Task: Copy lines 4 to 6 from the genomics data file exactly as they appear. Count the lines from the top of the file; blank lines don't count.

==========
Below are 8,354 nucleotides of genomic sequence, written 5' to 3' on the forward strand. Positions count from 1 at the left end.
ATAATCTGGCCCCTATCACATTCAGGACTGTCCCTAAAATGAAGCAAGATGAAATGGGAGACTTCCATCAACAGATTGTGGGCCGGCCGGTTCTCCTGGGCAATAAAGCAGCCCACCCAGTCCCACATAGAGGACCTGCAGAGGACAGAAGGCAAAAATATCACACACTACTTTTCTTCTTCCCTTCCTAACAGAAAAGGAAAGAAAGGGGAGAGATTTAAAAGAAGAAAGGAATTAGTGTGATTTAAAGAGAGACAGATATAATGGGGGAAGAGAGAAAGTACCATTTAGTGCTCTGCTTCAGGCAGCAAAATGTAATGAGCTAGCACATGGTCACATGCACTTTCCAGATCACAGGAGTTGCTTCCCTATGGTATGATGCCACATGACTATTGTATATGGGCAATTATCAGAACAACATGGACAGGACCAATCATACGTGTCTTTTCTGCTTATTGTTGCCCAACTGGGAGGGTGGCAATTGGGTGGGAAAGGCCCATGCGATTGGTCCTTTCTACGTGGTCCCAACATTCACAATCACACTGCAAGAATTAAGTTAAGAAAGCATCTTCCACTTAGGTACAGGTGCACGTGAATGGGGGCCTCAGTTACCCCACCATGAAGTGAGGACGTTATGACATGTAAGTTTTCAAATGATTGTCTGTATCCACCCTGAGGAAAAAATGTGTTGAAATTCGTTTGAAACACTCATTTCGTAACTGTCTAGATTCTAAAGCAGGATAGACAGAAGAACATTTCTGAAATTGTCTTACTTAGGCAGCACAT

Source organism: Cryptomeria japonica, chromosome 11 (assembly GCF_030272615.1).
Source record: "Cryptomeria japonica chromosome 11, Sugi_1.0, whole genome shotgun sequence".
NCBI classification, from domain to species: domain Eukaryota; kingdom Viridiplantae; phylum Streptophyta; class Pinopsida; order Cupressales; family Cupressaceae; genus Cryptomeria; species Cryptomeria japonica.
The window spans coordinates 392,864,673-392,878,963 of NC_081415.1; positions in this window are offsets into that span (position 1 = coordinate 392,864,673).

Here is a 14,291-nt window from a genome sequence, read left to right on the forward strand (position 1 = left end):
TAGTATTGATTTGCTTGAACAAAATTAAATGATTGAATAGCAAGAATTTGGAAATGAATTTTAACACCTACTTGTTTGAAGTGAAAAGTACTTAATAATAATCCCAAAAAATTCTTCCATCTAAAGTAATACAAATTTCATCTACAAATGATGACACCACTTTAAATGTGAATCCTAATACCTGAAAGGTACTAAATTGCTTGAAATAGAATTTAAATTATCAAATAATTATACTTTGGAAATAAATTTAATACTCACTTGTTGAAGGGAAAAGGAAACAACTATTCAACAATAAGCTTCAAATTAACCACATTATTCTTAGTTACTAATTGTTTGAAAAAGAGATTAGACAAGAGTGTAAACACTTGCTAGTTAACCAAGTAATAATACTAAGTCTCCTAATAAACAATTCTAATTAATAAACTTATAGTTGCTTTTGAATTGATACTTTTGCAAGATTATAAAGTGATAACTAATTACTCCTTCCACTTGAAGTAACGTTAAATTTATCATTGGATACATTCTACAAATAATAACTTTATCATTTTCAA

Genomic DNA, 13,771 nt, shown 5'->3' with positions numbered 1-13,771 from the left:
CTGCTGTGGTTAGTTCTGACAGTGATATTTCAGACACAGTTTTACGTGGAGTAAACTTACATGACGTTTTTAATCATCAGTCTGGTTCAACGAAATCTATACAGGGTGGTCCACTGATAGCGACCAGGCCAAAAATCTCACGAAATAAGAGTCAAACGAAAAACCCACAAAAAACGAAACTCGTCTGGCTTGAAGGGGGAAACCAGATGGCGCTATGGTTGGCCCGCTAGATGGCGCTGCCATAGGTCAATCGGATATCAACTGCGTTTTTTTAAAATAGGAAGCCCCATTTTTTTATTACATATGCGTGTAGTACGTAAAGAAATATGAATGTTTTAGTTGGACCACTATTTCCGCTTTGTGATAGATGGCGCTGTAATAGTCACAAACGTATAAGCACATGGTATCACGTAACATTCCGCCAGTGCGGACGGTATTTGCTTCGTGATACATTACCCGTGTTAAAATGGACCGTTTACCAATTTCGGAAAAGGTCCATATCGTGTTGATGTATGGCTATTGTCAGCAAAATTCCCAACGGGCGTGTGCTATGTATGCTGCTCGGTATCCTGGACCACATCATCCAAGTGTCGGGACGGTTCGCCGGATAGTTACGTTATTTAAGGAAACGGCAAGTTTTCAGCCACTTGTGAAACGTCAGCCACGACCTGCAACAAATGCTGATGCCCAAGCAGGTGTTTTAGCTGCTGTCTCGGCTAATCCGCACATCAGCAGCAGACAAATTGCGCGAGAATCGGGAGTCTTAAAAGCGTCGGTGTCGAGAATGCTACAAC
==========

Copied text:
Source record: "Cryptomeria japonica chromosome 11, Sugi_1.0, whole genome shotgun sequence".
NCBI classification, from domain to species: domain Eukaryota; kingdom Viridiplantae; phylum Streptophyta; class Pinopsida; order Cupressales; family Cupressaceae; genus Cryptomeria; species Cryptomeria japonica.
The window spans coordinates 392,864,673-392,878,963 of NC_081415.1; positions in this window are offsets into that span (position 1 = coordinate 392,864,673).